Community Sport Infrastructure Grant Program - Take Note

Well, colleagues, what we've heard today from the Labor Party is a lot of exaggeration, a lot of conjecture and a lot of long bows being drawn but not a lot of evidence and certainly no case based on any evidence. We haven't heard that, because the words that the Labor Party have been using aren't actually from the Auditor-General's report about this project. 

The words that they have been using are the ones you'd expect from an opposition with a particular interest in attacking a government. So they're throwing around words like 'rort' and 'corrupt'. The Leader of the Opposition had to withdraw at one stage. They went a bit too far. They're desperate to make these points. But the principle here is that we should assess this program on its merits and on the facts, and none of those conclusions that the Labor Party are trying to rely on are actually in this report.

What I'd like to do, in the time I have, is refer back to this report and what it actually says. This report from the Auditor-General is into a sport funding program—not unusual. Auditor-General reports are there for a reason: to look at all of these types of programs. It has made four recommendations. Three of those four recommendations are made to Sport Australia, an independent body in the Commonwealth government, and my understanding is that they've all been accepted by Sport Australia. One of the recommendations was made to the Australian government. I won't read it all out, but in effect that recommendation asks that, when the government advises and makes decisions on reporting requirements, we do so in a way that extends rules on Commonwealth entities to a minister as the decision-maker. The government has accepted that recommendation, and we will implement that accordingly.

It's also important to look at other things that this report says that, of course, the Labor Party would not refer to. The Auditor-General's report says:

      Ineligible applications were identified and no applications assessed as ineligible were awarded grant funding.

So all of the funding under this scheme was provided to projects that were eligible for funding. Another quote, from page 33:

      Each application assessed as eligible was assessed against the three published merit criteria.

At this point, I will just draw a contrast to an older Auditor-General report, on the third and fourth funding rounds of the Regional Development Australia fund, which was administered, at the time the funding was made, by former minister Catherine King. In that report, the Auditor-General concluded that 56 per cent of applications in these two rounds that were awarded funding had been assessed by the department to not satisfactorily meet one of the criteria. So in that report you had a Labor minister making more than half of the funding decisions on projects which did not meet criteria, whereas in this program every project funded met the criteria.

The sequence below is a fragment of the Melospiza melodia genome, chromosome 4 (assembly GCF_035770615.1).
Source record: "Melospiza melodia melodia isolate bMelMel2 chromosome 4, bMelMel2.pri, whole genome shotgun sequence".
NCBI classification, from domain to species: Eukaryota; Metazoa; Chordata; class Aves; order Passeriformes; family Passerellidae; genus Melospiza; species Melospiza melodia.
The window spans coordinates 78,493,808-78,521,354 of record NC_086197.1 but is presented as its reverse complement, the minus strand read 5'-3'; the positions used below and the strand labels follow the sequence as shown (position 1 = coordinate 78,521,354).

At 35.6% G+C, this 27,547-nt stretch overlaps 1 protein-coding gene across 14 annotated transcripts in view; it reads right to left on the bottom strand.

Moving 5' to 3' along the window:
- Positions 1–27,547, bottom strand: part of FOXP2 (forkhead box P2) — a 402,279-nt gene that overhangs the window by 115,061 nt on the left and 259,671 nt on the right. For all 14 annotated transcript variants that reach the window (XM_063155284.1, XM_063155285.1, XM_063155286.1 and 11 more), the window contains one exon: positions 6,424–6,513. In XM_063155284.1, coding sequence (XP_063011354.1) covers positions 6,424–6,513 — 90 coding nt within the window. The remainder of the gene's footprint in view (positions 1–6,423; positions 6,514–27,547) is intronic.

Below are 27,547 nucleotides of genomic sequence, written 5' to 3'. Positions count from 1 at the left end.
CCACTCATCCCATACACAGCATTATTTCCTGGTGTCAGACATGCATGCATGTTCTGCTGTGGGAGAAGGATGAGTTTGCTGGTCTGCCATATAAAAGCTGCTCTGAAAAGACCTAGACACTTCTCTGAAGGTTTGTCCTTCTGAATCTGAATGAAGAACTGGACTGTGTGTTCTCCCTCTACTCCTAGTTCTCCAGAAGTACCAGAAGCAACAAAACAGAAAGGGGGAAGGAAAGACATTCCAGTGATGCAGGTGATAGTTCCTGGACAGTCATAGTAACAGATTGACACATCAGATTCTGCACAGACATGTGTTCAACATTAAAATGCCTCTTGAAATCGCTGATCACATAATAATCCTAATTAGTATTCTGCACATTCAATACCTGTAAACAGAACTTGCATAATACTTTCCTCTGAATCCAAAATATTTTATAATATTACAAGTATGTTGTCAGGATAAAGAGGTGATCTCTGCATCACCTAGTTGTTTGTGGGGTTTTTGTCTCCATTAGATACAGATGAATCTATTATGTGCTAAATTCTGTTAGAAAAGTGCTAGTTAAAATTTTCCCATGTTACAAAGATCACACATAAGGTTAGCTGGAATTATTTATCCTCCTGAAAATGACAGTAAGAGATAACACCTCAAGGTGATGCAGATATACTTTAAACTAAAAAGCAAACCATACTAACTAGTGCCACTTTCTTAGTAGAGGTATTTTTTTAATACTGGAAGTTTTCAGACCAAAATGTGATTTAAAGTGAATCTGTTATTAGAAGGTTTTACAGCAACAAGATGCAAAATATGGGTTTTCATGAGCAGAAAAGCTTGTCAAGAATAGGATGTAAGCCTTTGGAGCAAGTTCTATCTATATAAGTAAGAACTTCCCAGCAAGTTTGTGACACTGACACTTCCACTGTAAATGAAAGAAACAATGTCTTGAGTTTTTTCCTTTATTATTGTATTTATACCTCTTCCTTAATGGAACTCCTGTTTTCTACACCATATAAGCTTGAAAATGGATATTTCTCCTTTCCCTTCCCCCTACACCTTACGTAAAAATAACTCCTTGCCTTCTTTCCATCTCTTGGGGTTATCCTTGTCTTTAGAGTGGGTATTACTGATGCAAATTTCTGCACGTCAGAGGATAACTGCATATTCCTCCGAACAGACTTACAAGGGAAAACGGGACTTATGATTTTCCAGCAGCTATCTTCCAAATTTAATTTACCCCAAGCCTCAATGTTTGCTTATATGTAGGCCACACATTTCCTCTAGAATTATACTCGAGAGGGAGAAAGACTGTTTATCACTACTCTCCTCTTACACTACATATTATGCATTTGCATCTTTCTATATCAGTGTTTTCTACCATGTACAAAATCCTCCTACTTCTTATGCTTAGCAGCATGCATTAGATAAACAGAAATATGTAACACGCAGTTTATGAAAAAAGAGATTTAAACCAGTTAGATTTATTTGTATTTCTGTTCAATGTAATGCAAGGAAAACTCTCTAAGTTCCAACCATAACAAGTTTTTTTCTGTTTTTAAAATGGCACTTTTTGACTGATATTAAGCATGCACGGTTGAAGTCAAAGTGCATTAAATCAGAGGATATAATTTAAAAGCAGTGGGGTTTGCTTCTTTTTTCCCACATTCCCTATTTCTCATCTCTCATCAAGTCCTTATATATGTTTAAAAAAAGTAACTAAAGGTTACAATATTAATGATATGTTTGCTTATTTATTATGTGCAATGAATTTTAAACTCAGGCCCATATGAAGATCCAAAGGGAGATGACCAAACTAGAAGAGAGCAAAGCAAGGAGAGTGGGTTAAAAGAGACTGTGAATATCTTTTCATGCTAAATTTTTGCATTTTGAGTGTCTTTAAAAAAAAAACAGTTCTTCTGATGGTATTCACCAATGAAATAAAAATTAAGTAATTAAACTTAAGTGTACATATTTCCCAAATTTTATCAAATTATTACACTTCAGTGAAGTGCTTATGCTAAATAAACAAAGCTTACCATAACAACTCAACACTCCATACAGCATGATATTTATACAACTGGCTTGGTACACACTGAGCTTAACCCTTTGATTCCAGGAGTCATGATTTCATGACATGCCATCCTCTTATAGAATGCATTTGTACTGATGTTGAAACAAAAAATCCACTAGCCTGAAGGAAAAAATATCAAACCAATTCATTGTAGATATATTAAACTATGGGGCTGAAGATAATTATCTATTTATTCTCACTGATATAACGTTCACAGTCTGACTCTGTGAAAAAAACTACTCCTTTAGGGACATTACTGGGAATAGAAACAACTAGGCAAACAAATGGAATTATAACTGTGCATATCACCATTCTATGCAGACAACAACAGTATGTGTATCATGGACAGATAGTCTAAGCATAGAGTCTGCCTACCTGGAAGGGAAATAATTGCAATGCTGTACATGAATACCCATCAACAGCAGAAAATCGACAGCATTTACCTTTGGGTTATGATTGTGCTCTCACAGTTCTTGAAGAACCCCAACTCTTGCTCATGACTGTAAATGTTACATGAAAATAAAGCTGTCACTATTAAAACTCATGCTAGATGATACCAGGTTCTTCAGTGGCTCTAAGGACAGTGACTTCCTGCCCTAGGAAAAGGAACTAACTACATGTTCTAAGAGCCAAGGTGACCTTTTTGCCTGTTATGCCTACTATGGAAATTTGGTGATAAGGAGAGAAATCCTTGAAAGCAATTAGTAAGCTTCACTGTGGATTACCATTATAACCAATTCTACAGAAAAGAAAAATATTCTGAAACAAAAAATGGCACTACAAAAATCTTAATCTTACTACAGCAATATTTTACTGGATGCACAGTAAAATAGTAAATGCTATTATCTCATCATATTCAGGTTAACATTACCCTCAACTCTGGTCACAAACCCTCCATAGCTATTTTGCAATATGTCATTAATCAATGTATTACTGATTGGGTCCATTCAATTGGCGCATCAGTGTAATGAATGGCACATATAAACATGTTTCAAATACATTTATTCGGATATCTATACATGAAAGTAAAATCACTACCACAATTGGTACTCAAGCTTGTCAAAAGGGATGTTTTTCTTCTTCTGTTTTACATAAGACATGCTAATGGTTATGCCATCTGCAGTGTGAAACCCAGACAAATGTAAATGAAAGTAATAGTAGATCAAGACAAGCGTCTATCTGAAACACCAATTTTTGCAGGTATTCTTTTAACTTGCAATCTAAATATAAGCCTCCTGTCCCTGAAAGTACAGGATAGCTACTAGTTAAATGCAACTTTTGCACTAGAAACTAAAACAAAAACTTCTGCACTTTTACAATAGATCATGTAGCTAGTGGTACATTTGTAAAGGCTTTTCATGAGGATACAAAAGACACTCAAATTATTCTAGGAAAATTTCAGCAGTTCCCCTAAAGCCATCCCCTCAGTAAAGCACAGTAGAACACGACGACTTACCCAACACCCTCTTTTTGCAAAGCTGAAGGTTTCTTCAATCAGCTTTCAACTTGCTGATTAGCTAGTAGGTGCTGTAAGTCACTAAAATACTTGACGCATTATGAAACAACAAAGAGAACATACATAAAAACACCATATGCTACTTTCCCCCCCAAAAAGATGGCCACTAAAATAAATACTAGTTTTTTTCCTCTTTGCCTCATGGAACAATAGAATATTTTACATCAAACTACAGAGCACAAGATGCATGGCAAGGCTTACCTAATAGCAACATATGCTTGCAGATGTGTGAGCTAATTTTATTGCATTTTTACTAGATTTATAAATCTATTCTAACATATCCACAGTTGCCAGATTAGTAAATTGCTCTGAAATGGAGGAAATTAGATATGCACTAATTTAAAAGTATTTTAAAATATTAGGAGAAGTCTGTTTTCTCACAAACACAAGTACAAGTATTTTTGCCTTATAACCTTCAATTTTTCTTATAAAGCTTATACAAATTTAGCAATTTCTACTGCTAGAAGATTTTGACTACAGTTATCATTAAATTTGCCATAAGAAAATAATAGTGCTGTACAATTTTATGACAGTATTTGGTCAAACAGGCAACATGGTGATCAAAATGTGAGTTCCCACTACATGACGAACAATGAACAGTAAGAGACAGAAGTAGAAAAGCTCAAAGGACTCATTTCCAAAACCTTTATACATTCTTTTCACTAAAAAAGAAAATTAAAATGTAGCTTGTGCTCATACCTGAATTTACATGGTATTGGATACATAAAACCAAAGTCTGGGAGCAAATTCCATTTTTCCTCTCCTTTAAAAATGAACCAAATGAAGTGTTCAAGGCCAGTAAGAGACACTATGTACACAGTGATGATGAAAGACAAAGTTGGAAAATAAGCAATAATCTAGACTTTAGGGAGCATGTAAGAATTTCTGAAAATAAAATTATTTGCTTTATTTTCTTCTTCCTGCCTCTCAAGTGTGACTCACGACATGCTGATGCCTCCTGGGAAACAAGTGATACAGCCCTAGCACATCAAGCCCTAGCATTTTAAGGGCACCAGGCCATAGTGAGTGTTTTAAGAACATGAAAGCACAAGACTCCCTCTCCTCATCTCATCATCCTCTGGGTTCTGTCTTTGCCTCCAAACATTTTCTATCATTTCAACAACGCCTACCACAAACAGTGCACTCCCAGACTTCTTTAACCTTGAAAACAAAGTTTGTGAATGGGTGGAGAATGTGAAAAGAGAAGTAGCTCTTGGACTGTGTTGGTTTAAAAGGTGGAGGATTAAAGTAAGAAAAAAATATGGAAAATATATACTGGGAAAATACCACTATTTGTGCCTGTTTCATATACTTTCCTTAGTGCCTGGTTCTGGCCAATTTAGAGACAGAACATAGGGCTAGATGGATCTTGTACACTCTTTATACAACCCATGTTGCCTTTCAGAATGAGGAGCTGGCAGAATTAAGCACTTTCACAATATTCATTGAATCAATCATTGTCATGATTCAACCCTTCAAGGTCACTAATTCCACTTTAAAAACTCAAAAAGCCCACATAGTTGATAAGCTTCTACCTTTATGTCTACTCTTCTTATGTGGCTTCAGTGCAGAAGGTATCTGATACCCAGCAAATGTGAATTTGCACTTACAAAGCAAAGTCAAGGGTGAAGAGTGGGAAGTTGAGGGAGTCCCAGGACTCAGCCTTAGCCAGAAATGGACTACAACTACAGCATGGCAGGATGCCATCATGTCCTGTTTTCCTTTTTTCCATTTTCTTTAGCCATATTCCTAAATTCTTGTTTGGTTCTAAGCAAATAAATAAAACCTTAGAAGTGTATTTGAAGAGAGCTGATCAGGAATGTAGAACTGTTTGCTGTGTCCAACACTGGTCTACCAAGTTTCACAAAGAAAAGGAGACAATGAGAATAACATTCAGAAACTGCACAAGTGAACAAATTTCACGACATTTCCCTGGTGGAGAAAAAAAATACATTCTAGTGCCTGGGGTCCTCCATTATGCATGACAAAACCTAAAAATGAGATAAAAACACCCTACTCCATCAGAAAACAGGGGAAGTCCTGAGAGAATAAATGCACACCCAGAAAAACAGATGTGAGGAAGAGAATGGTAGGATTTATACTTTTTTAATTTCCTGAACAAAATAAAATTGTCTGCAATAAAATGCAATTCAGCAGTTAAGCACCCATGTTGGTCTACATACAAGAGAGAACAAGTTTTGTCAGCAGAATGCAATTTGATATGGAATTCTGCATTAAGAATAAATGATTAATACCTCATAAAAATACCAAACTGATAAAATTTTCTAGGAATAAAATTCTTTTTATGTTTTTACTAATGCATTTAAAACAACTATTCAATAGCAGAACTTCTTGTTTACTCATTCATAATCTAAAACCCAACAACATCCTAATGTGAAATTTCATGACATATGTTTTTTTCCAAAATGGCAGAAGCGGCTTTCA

The issue that the Labor Party is trying to latch onto here, to leap all the way from saying the minister has made decisions and run a process to saying this is somehow a rort, is just the simple fact that the minister has made her own decisions. But I believe that the Australian public expect that we here as elected representatives, and the ministers that are chosen from those elected representatives, are actually put here to make decisions.

We take advice from bodies like Sport Australia and from government departments. They provide worthy advice. They are hardworking officials. But they are not elected representatives and their advice is not there to be rubber stamped, because, if it were, what would we all be here for? Why are we here, then? 'We're not needed! Let's get rid of us! Let's get rid of elections! Let's get rid of all of the crap that the Australian people have to put up with during elections and let's just let the Public Service take charge!'—that is, at its heart, the argument from the Labor Party, that we should do away with the Westminster system and just allow unelected public officials to make decisions.

All that's happened is that the minister has made decisions, using her judgement against criteria that were established under guidelines, about projects which have delivered enormous benefits to sporting clubs all around the country. I don't have time to go through it, but we have already heard in this chamber today how the Labor members of parliament were welcoming those funding recommendations. They were supportive and happy that the minister had taken up their efforts and lobbied for projects. In fact, the Leader of the Opposition, Anthony Albanese, said that he was thankful that Minister McKenzie had lobbied for a project in his seat. But now, apparently—eight or nine months later—it was a great sin for Minister McKenzie to be lobbying for that project, because it suits Mr Albanese's political purposes to make that claim.

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